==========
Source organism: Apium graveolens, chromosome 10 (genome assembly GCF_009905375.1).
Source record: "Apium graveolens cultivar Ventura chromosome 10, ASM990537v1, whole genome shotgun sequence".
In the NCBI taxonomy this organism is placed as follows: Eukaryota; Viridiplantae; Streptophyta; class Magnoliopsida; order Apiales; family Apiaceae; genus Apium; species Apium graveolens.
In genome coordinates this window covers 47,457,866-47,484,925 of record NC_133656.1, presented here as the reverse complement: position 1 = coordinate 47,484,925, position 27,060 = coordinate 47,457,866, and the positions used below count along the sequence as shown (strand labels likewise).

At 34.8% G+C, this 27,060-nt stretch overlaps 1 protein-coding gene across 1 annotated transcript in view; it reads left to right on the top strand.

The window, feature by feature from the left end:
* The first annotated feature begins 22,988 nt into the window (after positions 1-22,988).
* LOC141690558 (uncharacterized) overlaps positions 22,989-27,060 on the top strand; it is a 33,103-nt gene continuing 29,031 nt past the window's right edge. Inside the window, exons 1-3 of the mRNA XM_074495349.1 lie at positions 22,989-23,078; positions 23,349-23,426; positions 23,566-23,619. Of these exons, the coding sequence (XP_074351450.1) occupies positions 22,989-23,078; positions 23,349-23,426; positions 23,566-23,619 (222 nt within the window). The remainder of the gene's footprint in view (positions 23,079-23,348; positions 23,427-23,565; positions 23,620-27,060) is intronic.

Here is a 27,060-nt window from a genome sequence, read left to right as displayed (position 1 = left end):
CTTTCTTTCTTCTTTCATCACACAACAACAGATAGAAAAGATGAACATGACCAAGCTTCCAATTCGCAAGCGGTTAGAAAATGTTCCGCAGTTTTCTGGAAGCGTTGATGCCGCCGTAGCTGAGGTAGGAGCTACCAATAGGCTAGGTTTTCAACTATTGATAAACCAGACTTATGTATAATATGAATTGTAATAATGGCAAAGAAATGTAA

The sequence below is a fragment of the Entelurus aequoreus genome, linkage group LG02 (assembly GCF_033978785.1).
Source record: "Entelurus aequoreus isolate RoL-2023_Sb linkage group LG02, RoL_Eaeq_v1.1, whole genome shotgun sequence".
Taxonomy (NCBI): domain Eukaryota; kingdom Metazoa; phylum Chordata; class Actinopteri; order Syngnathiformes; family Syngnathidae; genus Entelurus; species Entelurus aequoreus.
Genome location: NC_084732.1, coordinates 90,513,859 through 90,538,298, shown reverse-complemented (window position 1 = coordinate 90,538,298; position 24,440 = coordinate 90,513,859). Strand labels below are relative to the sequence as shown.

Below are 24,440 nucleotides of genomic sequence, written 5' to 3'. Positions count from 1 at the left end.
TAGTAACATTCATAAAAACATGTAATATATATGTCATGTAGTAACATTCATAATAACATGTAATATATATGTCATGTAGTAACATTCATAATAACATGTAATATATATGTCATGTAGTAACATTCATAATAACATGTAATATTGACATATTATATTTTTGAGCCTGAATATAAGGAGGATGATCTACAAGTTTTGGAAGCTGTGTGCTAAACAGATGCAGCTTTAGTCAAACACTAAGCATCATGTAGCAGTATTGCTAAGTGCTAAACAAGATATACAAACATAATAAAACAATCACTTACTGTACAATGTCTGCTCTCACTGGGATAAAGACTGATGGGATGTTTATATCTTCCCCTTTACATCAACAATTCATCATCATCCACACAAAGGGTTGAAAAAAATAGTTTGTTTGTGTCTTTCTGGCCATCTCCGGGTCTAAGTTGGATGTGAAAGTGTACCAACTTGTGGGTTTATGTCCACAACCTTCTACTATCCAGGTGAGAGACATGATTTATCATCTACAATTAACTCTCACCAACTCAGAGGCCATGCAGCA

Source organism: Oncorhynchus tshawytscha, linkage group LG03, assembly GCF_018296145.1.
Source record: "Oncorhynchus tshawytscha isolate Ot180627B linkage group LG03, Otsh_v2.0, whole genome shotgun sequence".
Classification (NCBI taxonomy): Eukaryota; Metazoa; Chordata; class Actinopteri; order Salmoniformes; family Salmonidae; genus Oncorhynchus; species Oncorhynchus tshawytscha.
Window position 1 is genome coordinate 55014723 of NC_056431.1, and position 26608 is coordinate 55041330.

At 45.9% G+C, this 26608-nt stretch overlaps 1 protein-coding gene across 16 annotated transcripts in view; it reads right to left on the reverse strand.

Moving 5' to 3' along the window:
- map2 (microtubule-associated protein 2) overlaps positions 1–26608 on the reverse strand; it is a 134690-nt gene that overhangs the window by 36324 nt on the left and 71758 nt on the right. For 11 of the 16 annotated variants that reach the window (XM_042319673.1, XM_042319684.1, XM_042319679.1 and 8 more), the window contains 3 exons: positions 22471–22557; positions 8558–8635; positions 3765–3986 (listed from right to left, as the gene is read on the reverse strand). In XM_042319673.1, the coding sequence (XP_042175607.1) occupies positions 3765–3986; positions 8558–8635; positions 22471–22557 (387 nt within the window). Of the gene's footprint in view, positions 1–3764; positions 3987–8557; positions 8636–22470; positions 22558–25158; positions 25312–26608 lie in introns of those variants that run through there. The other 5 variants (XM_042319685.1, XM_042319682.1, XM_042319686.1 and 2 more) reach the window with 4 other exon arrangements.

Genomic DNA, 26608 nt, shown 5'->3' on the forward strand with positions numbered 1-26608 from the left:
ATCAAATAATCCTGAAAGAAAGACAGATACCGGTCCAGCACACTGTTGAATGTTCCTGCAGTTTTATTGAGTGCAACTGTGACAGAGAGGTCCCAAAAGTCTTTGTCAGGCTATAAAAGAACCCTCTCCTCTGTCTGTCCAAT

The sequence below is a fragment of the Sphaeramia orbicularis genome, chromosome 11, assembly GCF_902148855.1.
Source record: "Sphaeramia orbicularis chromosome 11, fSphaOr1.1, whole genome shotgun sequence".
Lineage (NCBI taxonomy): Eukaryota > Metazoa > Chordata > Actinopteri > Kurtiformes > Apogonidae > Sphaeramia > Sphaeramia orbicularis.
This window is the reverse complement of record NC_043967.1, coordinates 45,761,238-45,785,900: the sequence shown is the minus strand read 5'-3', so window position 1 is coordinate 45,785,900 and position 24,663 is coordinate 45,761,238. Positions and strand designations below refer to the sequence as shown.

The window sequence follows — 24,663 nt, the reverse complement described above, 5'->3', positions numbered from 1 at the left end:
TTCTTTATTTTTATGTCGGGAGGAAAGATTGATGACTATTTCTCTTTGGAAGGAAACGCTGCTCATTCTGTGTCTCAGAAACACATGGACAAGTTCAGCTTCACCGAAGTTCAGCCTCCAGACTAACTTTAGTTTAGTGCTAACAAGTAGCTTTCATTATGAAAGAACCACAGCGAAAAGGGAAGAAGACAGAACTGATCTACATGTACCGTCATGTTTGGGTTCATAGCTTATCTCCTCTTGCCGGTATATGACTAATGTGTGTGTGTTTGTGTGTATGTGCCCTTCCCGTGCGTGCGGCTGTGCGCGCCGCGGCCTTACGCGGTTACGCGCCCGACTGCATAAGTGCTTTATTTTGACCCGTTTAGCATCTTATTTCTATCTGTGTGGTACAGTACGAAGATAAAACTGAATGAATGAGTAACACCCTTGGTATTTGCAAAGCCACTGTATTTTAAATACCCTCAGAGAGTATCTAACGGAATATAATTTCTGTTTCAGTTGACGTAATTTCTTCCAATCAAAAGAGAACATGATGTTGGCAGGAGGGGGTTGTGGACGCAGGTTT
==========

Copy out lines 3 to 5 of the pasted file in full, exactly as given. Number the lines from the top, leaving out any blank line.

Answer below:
In the NCBI taxonomy this organism is placed as follows: Eukaryota; Viridiplantae; Streptophyta; class Magnoliopsida; order Apiales; family Apiaceae; genus Apium; species Apium graveolens.
In genome coordinates this window covers 47,457,866-47,484,925 of record NC_133656.1, presented here as the reverse complement: position 1 = coordinate 47,484,925, position 27,060 = coordinate 47,457,866, and the positions used below count along the sequence as shown (strand labels likewise).

At 34.8% G+C, this 27,060-nt stretch overlaps 1 protein-coding gene across 1 annotated transcript in view; it reads left to right on the top strand.